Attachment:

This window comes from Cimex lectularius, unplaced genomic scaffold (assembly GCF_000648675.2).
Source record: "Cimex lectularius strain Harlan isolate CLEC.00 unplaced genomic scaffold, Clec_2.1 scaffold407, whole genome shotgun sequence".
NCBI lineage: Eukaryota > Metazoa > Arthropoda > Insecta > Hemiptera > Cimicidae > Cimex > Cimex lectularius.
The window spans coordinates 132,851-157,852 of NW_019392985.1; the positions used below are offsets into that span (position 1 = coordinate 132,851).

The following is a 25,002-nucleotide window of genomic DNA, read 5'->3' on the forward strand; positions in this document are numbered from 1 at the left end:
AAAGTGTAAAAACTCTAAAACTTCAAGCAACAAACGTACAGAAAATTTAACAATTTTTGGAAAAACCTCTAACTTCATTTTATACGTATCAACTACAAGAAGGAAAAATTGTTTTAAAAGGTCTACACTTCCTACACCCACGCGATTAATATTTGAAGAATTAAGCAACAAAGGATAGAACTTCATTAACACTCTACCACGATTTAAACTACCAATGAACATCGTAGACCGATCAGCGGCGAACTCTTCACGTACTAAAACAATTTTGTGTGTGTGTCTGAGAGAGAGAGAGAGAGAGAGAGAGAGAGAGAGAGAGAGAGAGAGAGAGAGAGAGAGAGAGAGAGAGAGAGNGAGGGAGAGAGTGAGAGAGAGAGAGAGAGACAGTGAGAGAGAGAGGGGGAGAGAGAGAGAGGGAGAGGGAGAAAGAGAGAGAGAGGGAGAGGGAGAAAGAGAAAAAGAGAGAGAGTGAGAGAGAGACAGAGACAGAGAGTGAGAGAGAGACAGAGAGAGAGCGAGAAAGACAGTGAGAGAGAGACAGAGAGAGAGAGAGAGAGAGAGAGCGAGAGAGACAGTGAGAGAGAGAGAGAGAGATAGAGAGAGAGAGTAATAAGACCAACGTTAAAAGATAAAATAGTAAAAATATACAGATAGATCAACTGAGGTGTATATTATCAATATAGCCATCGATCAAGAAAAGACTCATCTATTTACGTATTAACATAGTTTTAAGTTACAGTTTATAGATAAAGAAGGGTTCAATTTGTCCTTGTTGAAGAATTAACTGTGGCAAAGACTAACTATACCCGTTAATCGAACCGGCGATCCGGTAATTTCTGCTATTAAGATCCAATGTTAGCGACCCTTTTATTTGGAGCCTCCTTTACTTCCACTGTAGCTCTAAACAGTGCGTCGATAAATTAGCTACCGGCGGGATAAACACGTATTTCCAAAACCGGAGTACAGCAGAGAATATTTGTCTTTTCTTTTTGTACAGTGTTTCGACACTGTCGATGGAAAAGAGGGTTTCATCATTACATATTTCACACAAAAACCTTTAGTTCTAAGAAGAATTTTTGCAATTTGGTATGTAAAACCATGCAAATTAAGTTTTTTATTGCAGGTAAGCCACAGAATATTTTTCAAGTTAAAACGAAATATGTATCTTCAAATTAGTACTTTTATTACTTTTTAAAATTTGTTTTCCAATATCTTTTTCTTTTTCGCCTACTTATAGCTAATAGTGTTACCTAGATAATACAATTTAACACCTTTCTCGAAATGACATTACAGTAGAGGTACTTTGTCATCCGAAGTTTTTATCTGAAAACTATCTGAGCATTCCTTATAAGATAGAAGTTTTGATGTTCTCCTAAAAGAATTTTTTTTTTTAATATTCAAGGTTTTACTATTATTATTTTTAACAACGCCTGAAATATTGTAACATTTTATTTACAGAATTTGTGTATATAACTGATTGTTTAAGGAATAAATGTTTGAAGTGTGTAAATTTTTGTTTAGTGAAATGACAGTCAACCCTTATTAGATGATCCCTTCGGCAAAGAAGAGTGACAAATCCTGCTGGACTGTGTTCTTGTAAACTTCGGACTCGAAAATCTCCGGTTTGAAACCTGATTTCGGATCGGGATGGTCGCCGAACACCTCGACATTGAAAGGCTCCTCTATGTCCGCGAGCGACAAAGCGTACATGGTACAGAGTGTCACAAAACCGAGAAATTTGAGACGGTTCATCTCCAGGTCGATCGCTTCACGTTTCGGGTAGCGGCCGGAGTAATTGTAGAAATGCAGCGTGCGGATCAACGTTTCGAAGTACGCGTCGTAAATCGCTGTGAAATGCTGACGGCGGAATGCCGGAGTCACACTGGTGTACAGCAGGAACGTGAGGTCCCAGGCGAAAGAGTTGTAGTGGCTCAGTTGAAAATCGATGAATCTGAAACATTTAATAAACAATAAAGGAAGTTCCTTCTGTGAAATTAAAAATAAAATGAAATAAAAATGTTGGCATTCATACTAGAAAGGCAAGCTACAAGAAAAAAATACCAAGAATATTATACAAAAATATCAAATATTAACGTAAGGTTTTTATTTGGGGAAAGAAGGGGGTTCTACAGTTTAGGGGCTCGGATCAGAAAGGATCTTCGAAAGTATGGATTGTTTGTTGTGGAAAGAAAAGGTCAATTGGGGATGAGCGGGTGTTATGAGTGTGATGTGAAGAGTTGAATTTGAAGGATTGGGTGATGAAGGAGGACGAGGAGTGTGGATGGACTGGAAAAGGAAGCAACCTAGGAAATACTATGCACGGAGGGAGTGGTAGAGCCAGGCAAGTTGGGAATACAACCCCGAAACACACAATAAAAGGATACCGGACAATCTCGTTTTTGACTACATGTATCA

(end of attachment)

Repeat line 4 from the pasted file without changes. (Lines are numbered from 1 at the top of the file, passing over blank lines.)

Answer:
The window spans coordinates 132,851-157,852 of NW_019392985.1; the positions used below are offsets into that span (position 1 = coordinate 132,851).